Scott Steele: So let's flip it to the other side for those people who say, "Listen, I'm going to hold off for a while." And I know a lot of this depends on what particular disease process or symptom or something depends. But can you talk a little bit about the potential impact, if at all, of delaying treatment for some of the digestive issues, or cancer, things like that?
Conor Delaney: Yeah, well, as I said, for acute myocardial infarction, this is really important that patients don't delay treatment of issues. And there are many issues that get worse if you don't have them treated, and that's everything from cardiac care to breast cancer to many GI conditions to everything else. So I think the most important message is that you discuss this with your doctor, you make sure that the hospital has the right processes in place to keep you safe, but hospitals are safe places to go, and leaving conditions untreated tends to be unwise. One of the things we're seeing now from reports is that mortality rates are probably 50% higher than the virus mortality rates, because people are probably dying from other conditions. And that's probably an opportunity for us to look after patients better, patients who are afraid to come in.
So I think the concise message is, if you have something wrong, you should be in touch with your healthcare providers, and you should be going and having it looked after. And that's very different now to the way it used to be. It's changed in a couple of months. Often it's a phone call or a virtual visit over your phone. But there are ways to get care now, which will be changed for the future forever, where it's much easier. You don't have to leave your home and you certainly don't have to even be exposed to risk of infection, if that's your concern. And you can get assessed and you can get plans for treatment, and then the treatment can be provided safely.
Scott Steele: That's fantastic stuff. And so let's go one quick truth or myth, which I like to do here on this podcast. So let's just say I'm asymptomatic. I don't have a strong family history and I'm at the age where I should be getting my colonoscopy. Is it okay for me to push it off for a while?
Conor Delaney: I mean, you can push it off for a while, but it's not something you should really change. Going in for an outpatient procedure like that is completely safe. Patients are cohorted. It's something that needs to be done. And a screening colonoscopy is never urgent this week or next month, but it's not something that needs to be deferred. This is something that can be provided safely and has a huge amount of evidence that it reduces the risk of cancer. Now, the one qualifier that's got is that if you're in a city that's in the middle of the pandemic... And it even comes down to specific hospitals. Some hospitals have really had huge inpatient volumes of patients with COVID-19, and other parts of the country are really minimally exposed to it. So again, it comes down to, if in doubt, you reach out to your healthcare provider and they'll coach you to doing the right thing, but care is safe and appropriate and needs to be provided to our patients.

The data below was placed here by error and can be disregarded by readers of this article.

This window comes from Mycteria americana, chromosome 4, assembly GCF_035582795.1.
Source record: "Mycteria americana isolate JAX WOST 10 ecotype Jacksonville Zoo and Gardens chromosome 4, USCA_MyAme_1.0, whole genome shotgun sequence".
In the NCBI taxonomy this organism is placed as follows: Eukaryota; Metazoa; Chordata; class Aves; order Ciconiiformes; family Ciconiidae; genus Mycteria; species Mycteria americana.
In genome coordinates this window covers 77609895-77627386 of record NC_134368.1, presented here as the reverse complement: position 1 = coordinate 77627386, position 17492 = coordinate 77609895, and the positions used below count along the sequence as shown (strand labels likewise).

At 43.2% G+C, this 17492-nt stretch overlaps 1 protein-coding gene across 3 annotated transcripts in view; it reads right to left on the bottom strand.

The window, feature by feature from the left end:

Scott Steele: Before we close up here, just a couple more things. Conor, for patients that maybe haven't been to a hospital in a while, or into a medical facility in a while, how do you envision that things may look different in terms of logistics or doctors wearing masks or where they can go or can't go, or sit or can't? What are your thoughts on that?
Conor Delaney: Yeah, so I think it's going to be very different, Scott. So the first thing I alluded to is the concept of virtual visits. So the government and [inaudible 00:14:58] and hospitals are rapidly changing towards virtual visits. Obviously we've been doing it for years, but this allows patients to see their physicians from the comfort of their home. We can make a lot of decisions and plans so that the visit, when it is in person, can be very specific things being done, specific imaging, and specific tests.
When you arrive at the hospital or care facility, now you can expect to get a questionnaire. Do you have a fever? Do you have a cough? Have you traveled? And that's to keep you and others safe. And maybe have your temperature checked. And then currently there's going to be limitations on the number of visitors that are with people, outside of extenuating circumstances, looking after kids, somebody who's very ill, somebody who needs other care or support. But the care itself won't be very much different. It's the same people providing the same care. They just may be wearing a mask when you're going asleep for your surgery or coming in for your appointment even.
Scott Steele: And just a final take-home message for our listeners. In this era, and as we obviously have a lot of unknown as we go forward, what is your take-home message to our listeners out there?
Conor Delaney: The take-home message is that care is safe. Reach out to your physicians and healthcare providers to get the right answers. Everywhere is putting together protocols and practices to look after you safely. So whether you need a screening colonoscopy or you're having bleeding or weight loss or something else that is troubling you, or you have an ongoing active condition that needs maintenance or medications, get your healthcare, because it's the right way to look after yourself for the long term.
Scott Steele: Yeah, absolutely. We can't emphasize that enough, is that your basic maintenance for your healthcare is critically, critically important. And if it's anything urgent to obviously contact your local emergency department. So from the most up-to-date information on COVID-19, including appointment and visitor policies, please visit clevelandclinic.org/coronavirus. That's clevelandclinic.org/coronavirus, C-O-R-O-N-A-V-I-R-U-S. And to speak with a specialist in the Digestive Disease & Surgery Institute, please call (216) 444-7000. That's (216) 444-7000. Conor, we really appreciate you taking the time out to come and talk to us about this very, very important topic.
Conor Delaney: Likewise, Scott. Thanks very much.
Scott Steele: That wraps things up here at Cleveland Clinic. Until next time, thanks for listening to Butts & Guts.